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Jewish Records Indexing - Poland

The searchable database of indices to 19th century Jewish vital records
from current and former territories of Poland.
More thannumber.gif (187 bytes)records from
Polish towns now indexed
and available. More added every month.
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JRI - Poland Bialystok Shtetl CO-OP Project

The Bialystok Shtetl CO-OP Project has two objectives. The first is to translate the eleven microfilms of Bialystok vital records available at the LDS (Mormon) Family History Centers. The second is to create an index of vital records held at the Bialystok Branch of the Polish State Archives, which have not been microfilmed.

The eleven LDS microfilms have been fully translated by volunteers and the JRI-Poland team in Poland. These documents, originally written in old Russian (Cyrillic), have been translated by Yehezkel Aran, a volunteer at the Douglas E. Goldman Jewish Genealogy Center at Beth Hatefutsoth in Tel Aviv, Max Polonovski of Paris, Yuri Shcherbina in Los Angeles and Bonnie Phelps in Boston. Bialystok Shtetl CO-OP volunteers Mark Halpern, Daphne Balick, Shirley Bartash, Batya Olsen, and Sidney Zabludoff entered most of this data into spreadsheet format for the Jewish Records Indexing – Poland database.

 Translated records include:

 LDS Film # 747,735 (film completed):

 1835 Birth, Marriage, Death
 1839 Birth (partial)
 1846 Birth, Marriage, Death
 1848 Birth
 1852 Death
 1854 Marriage, Death
 1855 Birth, Death
 1856 Birth, Marriage, Death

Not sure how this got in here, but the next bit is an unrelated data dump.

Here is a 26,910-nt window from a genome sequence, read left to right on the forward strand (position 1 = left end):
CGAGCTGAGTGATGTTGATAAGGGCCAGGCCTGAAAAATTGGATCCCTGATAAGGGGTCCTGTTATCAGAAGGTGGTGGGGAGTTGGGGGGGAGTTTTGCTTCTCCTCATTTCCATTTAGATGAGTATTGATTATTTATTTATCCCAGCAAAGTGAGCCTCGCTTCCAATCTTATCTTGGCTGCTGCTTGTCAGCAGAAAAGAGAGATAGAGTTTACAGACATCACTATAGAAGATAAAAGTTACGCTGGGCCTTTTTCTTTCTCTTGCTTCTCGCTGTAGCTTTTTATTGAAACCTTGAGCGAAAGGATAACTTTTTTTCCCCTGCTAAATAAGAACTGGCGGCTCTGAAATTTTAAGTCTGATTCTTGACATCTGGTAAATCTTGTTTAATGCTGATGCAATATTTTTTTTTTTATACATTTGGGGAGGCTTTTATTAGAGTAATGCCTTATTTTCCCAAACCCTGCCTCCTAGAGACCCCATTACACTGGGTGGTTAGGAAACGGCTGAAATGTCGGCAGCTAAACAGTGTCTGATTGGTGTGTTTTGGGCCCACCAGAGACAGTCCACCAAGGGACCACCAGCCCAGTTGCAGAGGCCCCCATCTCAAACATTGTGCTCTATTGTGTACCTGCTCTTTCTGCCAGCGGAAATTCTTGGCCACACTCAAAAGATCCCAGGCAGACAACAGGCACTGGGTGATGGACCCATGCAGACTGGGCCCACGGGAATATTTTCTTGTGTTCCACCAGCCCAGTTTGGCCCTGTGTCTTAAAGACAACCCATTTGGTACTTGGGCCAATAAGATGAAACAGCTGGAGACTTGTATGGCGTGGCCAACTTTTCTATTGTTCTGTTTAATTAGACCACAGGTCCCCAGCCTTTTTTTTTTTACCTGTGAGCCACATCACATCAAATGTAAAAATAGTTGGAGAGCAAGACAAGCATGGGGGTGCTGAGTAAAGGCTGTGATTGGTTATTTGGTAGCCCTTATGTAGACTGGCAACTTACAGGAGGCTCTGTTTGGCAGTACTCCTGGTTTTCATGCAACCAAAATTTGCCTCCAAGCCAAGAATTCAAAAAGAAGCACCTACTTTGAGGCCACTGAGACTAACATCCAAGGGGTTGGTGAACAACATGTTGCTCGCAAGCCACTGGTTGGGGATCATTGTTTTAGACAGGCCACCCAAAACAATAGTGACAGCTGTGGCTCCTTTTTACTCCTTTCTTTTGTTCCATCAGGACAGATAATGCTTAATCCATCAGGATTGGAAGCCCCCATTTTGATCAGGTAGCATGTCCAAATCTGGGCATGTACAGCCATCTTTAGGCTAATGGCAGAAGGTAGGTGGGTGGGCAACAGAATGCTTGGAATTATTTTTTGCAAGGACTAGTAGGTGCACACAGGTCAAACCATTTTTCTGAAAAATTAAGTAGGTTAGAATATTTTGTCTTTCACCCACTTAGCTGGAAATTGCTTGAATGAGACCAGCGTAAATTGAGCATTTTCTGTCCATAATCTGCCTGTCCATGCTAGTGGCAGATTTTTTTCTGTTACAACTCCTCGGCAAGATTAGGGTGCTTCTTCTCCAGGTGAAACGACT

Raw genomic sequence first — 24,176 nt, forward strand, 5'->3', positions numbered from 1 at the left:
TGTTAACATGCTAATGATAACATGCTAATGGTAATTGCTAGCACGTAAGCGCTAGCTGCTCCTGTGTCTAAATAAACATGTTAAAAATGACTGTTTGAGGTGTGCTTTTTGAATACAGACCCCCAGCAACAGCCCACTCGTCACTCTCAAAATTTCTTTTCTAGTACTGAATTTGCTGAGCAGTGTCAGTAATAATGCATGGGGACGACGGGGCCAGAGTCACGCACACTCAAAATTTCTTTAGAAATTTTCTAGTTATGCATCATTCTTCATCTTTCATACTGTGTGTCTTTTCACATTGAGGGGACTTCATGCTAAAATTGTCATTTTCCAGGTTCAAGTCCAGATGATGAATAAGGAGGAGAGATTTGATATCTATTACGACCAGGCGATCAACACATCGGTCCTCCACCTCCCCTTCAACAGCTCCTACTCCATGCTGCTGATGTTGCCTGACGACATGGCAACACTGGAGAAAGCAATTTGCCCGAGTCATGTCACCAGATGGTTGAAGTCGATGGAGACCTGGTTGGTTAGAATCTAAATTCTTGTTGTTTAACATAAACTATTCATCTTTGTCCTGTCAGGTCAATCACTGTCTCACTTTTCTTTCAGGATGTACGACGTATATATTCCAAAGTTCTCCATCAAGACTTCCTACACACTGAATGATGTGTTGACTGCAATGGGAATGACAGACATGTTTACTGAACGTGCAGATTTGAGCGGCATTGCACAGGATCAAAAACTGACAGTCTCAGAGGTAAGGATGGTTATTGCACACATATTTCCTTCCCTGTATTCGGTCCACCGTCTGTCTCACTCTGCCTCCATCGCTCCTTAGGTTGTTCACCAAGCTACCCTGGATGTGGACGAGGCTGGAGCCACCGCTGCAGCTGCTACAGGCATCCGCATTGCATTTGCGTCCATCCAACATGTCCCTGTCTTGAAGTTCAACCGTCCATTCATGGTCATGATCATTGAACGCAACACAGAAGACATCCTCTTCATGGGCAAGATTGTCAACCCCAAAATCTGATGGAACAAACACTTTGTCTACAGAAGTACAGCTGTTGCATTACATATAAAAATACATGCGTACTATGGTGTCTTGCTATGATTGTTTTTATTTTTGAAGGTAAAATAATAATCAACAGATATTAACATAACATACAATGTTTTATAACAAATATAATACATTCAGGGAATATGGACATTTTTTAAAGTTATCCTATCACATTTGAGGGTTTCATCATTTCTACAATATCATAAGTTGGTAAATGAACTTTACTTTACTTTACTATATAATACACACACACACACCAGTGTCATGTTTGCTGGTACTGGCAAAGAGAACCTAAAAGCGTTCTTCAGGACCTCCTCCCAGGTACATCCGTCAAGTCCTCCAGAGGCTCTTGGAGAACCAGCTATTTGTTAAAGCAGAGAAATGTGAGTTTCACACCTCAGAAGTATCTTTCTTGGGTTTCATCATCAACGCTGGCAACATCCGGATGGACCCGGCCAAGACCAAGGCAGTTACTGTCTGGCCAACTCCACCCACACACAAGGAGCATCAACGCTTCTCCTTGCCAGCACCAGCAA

1857 Birth, Marriage, Death
 1858 Birth, Marriage, Death
 1859 Birth, Marriage, Death
 1860 Birth, Marriage, Death
 
 LDS Film # 747,736 (film completed):
 
 1861 Birth, Marriage, Death
 1862 Birth, Marriage, Death
 1863 Birth, Marriage, Death
 
 LDS Film # 747,737 (film completed):
 
 1864 Birth, Marriage, Death
 1865 Birth, Marriage, Death

 LDS Film # 1,191,933 (film completed):

 1866 Birth, Marriage

 LDS Film # 1,191,934 (film completed):

 1866 Marriage, Death
 1867 Marriage, Death
 1868 Marriage, Death
 1869 Birth, Marriage, Death
 1870 Marriage

 LDS Film # 1,191,935 (film completed):

 1870 Death
 1871 Birth, Marriage, Death
 1872 Birth, Marriage, Death

 LDS Film # 1,191,936 (partially completed):

 1873 Marriage, Death
 1874 Birth, Marriage, Death
 1875 Birth, Marriage, Death
 1876 Marriage, Death
 1877 Birth, Marriage, Death
 1878 Birth

 LDS Film #1,191,937 (film completed)
 1878 Birth, Marriage

 LDS Film #1,191,364 (partially completed):

 1879 Birth, Marriage, Death, Divorce
 1880 Birth, Marriage, Death, Divorce

 LDS Film #1,618,509 (partially completed):

 1881 Birth, Marriage, Death, Divorce
 1882 Birth, Marriage

 LDS Film # 1,618,510 (partially completed):

 1882 Birth, Divorce
 1883 Birth, Marriage
 1884 Birth, Marriage, Death, Divorce
 1885 Marriage, Death, Divorce
 1886 Birth, Marriage, Death, Divorce


 Records located at the Bialystok branch
 of the Polish State Archives (completed):

 1888 through 1899 Birth
 1887 through 1899 Marriage
 1888 through 1890, 1892 through 1894, 1897 through 1899 Death

The Microfilmed (LDS) Records (1835 – 1886)

The searchable Bialystok data is more comprehensive than that of some towns in the JRI-Poland database. Unlike most Jewish vital records of greater Poland, which are in the Napoleanic narrative format and are generally indexed, there are no similar index pages for Bialystok records. Translations from old Cyrillic and Hebrew have to be made from the microfilms themselves. This has required hundreds of hours at microfilm readers for our volunteers, for which all Bialystok researchers owe a debt of gratitude.